It has become clear that racism and other forms of social discrimination have a negative impact on health outcomes. Only recently, though, have scientists begun to see how this plays out within the neural structures of the brain.
“It’s important to recognize that these everyday forms of discrimination — things we sometimes hardly take note of from a societal perspective — may be influencing how our patients cope with their illnesses,” says Dr. Uraina Clark, a brain researcher at the Icahn School of Medicine at Mount Sinai in New York City. “So, it’s even more important that we ensure that all of our patients have access to effective systems of care that are able to help them maintain their resilience and well-being.”
Clark spoke at the recent meeting of the American Academy of Neurology (AAN) about her research in this area. A study she published in 2018 was one of the first to link the functional activity within the amygdala to the stress of social discrimination in marginalized groups.
The amygdala — an area of the brain that plays an important role in complex psychosocial behavior — shows heightened activity in individuals under stress. This includes the fight-or-flight response, processing of ambiguity, and matching environmental cues with emotion and relevance.
Clark said her study shows there is evidence that an increase in activity in the amygdala caused by social discrimination affects regions of the brain that control how individuals act and feel.
Seventy-four adults from known marginalized groups based on gender, race, and sexuality were included in the study. The majority of the participants (72 percent) identified as African-American, while others identified as female, Hispanic, and homosexual/bisexual.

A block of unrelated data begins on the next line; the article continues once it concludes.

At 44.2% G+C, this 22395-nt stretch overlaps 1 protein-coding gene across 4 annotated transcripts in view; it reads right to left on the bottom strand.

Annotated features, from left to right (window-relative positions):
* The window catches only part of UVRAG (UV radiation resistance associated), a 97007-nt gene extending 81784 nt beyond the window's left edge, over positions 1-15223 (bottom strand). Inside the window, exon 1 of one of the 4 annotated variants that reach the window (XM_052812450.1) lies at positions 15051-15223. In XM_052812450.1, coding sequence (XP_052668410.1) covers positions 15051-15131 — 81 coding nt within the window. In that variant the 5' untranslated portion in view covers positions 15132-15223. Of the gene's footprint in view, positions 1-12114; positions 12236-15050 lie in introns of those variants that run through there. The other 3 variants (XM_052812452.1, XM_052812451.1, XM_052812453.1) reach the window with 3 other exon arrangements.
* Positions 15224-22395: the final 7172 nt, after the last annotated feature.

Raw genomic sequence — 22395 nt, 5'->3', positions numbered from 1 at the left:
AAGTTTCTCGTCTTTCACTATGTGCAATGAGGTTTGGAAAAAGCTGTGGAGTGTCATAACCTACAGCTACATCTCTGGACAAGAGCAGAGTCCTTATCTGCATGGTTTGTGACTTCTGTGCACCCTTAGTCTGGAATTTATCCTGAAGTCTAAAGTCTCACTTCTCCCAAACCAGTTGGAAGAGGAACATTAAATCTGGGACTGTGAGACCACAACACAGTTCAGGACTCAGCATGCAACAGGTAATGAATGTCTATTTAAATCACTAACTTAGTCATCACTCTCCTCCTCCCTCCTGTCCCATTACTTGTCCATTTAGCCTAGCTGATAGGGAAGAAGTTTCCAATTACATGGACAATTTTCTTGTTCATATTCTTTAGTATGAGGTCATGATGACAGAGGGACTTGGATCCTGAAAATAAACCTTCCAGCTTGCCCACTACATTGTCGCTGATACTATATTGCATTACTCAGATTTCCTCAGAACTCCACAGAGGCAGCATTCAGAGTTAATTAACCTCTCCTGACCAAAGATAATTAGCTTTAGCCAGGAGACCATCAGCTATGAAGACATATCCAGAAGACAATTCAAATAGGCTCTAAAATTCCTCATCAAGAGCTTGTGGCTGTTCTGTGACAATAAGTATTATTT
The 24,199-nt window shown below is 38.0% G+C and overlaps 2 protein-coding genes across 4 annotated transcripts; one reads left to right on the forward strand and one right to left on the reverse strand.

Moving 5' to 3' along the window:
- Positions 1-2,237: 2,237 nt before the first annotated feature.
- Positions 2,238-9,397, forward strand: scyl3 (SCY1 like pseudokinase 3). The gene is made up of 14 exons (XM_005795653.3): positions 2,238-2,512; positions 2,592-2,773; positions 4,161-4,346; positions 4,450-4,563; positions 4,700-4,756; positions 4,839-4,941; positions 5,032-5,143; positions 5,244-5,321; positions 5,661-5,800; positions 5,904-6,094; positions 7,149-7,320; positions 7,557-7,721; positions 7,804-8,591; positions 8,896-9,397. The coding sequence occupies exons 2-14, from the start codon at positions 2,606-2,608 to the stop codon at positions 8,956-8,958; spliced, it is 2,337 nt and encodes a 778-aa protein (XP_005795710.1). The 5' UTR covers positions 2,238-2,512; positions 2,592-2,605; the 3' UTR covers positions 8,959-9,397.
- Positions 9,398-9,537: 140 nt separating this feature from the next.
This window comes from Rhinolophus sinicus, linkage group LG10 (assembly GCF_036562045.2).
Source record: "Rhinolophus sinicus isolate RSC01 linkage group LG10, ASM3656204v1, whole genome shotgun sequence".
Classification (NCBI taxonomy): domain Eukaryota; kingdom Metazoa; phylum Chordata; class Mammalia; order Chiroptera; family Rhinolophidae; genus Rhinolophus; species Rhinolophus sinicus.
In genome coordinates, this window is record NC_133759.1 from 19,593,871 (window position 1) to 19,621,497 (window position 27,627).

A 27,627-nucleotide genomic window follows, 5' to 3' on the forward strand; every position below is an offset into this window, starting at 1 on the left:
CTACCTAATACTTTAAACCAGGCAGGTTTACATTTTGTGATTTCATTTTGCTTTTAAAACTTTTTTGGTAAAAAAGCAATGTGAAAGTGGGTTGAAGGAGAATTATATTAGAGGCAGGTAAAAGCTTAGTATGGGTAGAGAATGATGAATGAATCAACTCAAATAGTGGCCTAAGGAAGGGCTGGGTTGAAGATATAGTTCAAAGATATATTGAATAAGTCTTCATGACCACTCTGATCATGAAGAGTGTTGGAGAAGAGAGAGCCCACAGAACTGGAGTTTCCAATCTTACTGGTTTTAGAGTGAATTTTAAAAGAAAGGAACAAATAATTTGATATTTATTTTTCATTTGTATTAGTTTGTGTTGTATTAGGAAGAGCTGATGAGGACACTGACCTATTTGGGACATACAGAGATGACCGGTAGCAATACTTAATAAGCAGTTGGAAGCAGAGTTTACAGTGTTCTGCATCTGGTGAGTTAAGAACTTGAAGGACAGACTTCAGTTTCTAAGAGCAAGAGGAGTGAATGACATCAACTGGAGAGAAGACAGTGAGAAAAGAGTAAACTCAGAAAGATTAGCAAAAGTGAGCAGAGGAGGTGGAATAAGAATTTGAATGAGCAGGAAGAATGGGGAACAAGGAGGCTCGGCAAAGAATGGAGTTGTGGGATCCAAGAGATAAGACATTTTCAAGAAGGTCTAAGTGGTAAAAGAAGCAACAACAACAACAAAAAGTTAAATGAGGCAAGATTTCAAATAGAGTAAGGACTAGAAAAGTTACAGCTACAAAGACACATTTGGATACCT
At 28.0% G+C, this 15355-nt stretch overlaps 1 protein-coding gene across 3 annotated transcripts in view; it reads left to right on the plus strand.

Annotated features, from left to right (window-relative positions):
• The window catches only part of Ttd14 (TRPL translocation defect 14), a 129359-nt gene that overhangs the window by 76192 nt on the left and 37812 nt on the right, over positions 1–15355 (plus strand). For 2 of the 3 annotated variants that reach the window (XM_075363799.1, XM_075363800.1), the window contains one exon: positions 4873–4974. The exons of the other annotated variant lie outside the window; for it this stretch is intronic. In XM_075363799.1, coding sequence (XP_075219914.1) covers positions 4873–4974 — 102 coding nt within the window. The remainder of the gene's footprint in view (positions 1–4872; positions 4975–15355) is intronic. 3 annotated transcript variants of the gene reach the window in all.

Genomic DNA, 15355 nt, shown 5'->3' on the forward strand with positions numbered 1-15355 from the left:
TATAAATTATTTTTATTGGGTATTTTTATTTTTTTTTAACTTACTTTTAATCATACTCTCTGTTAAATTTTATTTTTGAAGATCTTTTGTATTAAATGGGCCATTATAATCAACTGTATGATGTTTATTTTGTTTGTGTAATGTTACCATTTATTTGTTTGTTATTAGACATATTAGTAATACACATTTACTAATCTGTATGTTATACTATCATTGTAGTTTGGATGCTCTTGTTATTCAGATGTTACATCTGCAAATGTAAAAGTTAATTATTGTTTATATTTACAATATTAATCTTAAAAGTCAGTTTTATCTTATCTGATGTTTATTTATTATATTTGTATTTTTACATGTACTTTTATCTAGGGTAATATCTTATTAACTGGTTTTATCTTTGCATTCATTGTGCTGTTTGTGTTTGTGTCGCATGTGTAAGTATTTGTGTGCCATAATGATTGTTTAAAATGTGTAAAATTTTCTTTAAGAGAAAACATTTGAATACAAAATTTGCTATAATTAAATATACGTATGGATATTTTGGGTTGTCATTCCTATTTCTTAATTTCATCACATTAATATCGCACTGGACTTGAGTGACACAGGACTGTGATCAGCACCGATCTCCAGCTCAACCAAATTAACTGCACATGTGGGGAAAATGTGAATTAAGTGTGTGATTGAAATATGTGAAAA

Clark and her team used resting-state functional magnetic resonance imaging (fMRI) to analyze brain activity. They compared this to subjects’ self-reported experiences of social discrimination using the Everyday Discrimination Scale (EDS).
The EDS is a nine-item survey that rates the frequency of everyday discriminatory experiences. Examples include “You are treated with less courtesy than other people” and “People act as if they think you are not smart.”
The researchers found that as self-reported scores of social discrimination increased, so too did spontaneous activity within the amygdala. The study also showed that more frequent connectivity between the amygdala and other areas of the brain mirrored the rise in perceived discrimination by the individual.
Researchers controlled for levels of current stress, depression, anxiety, and PTSD-related symptoms. They also factored in age, sex, race, ethnicity, and sexual orientation.
Clark and her colleagues have continued to look at the effect of social discrimination on the brain. She said she has also found a correlation between greater frontal lobe thickness and certain coping strategies used in response to social discrimination.